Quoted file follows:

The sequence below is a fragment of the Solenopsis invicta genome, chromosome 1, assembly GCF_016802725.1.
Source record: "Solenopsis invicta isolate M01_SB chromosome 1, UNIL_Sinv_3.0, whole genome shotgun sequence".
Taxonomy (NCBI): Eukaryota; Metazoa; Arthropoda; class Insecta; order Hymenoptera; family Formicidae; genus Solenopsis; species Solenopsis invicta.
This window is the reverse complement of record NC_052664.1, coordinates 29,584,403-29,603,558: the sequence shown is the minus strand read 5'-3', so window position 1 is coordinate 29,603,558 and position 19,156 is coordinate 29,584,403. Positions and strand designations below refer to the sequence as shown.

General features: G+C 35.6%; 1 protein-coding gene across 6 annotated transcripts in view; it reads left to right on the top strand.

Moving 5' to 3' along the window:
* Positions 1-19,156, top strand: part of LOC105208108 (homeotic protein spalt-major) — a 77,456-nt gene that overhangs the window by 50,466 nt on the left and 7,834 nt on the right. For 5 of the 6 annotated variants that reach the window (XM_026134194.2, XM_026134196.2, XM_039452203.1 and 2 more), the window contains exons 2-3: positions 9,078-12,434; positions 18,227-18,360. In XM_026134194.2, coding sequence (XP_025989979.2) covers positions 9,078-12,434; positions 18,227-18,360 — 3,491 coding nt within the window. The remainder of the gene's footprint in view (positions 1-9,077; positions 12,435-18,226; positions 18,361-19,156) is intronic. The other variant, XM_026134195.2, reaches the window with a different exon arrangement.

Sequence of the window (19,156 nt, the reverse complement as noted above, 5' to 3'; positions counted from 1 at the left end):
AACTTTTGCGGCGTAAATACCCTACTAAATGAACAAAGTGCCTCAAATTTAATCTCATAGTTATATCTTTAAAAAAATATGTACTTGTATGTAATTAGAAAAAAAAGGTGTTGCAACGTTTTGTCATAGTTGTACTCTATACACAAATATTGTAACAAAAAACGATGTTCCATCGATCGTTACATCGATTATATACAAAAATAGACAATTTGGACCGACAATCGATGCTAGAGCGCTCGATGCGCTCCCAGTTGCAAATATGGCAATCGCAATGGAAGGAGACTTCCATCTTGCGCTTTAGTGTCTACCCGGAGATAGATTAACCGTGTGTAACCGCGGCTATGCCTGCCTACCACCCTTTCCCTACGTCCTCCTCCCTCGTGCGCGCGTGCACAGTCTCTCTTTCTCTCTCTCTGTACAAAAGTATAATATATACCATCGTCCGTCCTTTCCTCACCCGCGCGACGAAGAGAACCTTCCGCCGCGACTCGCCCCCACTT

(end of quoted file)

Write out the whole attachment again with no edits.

The sequence below is a fragment of the Solenopsis invicta genome, chromosome 1, assembly GCF_016802725.1.
Source record: "Solenopsis invicta isolate M01_SB chromosome 1, UNIL_Sinv_3.0, whole genome shotgun sequence".
Taxonomy (NCBI): Eukaryota; Metazoa; Arthropoda; class Insecta; order Hymenoptera; family Formicidae; genus Solenopsis; species Solenopsis invicta.
This window is the reverse complement of record NC_052664.1, coordinates 29,584,403-29,603,558: the sequence shown is the minus strand read 5'-3', so window position 1 is coordinate 29,603,558 and position 19,156 is coordinate 29,584,403. Positions and strand designations below refer to the sequence as shown.

General features: G+C 35.6%; 1 protein-coding gene across 6 annotated transcripts in view; it reads left to right on the top strand.

Moving 5' to 3' along the window:
* Positions 1-19,156, top strand: part of LOC105208108 (homeotic protein spalt-major) — a 77,456-nt gene that overhangs the window by 50,466 nt on the left and 7,834 nt on the right. For 5 of the 6 annotated variants that reach the window (XM_026134194.2, XM_026134196.2, XM_039452203.1 and 2 more), the window contains exons 2-3: positions 9,078-12,434; positions 18,227-18,360. In XM_026134194.2, coding sequence (XP_025989979.2) covers positions 9,078-12,434; positions 18,227-18,360 — 3,491 coding nt within the window. The remainder of the gene's footprint in view (positions 1-9,077; positions 12,435-18,226; positions 18,361-19,156) is intronic. The other variant, XM_026134195.2, reaches the window with a different exon arrangement.

Sequence of the window (19,156 nt, the reverse complement as noted above, 5' to 3'; positions counted from 1 at the left end):
AACTTTTGCGGCGTAAATACCCTACTAAATGAACAAAGTGCCTCAAATTTAATCTCATAGTTATATCTTTAAAAAAATATGTACTTGTATGTAATTAGAAAAAAAAGGTGTTGCAACGTTTTGTCATAGTTGTACTCTATACACAAATATTGTAACAAAAAACGATGTTCCATCGATCGTTACATCGATTATATACAAAAATAGACAATTTGGACCGACAATCGATGCTAGAGCGCTCGATGCGCTCCCAGTTGCAAATATGGCAATCGCAATGGAAGGAGACTTCCATCTTGCGCTTTAGTGTCTACCCGGAGATAGATTAACCGTGTGTAACCGCGGCTATGCCTGCCTACCACCCTTTCCCTACGTCCTCCTCCCTCGTGCGCGCGTGCACAGTCTCTCTTTCTCTCTCTCTGTACAAAAGTATAATATATACCATCGTCCGTCCTTTCCTCACCCGCGCGACGAAGAGAACCTTCCGCCGCGACTCGCCCCCACTT